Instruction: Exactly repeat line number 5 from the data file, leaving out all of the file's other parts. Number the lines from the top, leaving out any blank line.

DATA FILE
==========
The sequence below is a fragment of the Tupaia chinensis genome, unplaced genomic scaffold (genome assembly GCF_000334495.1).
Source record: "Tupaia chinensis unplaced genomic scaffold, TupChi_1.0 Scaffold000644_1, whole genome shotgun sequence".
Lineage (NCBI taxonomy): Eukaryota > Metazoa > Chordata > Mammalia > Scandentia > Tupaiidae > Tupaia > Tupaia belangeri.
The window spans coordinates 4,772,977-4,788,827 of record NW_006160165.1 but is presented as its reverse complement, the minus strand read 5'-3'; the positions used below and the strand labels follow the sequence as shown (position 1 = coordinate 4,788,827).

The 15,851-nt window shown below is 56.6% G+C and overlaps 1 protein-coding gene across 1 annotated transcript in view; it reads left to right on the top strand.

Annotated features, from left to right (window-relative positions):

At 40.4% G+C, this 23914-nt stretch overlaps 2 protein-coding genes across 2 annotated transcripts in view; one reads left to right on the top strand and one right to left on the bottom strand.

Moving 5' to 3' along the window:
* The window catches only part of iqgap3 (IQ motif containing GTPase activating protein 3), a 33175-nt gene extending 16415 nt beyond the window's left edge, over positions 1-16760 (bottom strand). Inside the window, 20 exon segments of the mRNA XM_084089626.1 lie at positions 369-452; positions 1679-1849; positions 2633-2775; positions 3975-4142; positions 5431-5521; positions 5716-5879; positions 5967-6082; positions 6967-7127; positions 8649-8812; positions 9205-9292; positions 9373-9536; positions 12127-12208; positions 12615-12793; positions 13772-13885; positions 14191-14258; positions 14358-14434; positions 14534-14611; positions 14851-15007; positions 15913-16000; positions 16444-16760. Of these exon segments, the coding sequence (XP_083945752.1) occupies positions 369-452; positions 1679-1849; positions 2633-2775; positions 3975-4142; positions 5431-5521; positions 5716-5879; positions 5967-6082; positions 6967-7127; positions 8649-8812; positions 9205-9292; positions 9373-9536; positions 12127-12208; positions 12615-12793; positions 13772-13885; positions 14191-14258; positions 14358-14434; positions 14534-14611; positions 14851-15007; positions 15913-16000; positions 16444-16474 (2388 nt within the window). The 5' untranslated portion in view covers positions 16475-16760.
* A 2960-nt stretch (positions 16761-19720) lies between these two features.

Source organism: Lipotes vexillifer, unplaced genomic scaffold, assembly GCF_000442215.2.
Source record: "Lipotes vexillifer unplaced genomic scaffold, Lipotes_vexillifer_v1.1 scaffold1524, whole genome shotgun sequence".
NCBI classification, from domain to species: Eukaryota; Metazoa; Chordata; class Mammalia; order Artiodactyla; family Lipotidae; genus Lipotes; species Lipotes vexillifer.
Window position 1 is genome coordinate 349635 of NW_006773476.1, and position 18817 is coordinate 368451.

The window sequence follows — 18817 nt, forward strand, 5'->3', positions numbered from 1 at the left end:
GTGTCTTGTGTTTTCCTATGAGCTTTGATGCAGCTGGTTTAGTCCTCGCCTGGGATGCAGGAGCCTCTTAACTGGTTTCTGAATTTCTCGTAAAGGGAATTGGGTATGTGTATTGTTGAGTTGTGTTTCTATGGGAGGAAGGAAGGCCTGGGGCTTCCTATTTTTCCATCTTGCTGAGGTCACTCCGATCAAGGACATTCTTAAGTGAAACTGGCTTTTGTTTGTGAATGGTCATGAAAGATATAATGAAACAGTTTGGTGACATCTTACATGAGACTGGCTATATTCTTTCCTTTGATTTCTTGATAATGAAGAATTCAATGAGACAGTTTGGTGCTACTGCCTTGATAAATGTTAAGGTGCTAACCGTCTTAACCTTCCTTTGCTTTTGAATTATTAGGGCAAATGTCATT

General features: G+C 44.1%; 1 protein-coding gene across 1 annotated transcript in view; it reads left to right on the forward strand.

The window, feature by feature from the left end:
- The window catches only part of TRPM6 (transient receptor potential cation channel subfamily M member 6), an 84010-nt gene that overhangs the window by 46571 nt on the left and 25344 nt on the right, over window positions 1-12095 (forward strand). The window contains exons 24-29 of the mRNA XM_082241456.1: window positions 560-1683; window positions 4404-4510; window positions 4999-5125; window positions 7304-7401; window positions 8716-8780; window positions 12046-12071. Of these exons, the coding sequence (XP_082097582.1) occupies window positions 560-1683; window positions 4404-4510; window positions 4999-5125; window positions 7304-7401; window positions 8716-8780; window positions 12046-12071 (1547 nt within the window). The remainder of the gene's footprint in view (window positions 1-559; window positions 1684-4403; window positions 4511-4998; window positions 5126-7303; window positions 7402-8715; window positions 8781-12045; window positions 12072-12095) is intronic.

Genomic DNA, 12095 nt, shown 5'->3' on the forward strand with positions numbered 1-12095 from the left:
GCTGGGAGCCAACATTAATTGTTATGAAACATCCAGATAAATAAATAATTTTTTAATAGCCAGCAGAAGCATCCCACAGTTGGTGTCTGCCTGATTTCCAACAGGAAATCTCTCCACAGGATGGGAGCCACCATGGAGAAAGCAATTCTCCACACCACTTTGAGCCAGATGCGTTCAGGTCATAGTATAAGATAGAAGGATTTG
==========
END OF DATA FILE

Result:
The 15,851-nt window shown below is 56.6% G+C and overlaps 1 protein-coding gene across 1 annotated transcript in view; it reads left to right on the top strand.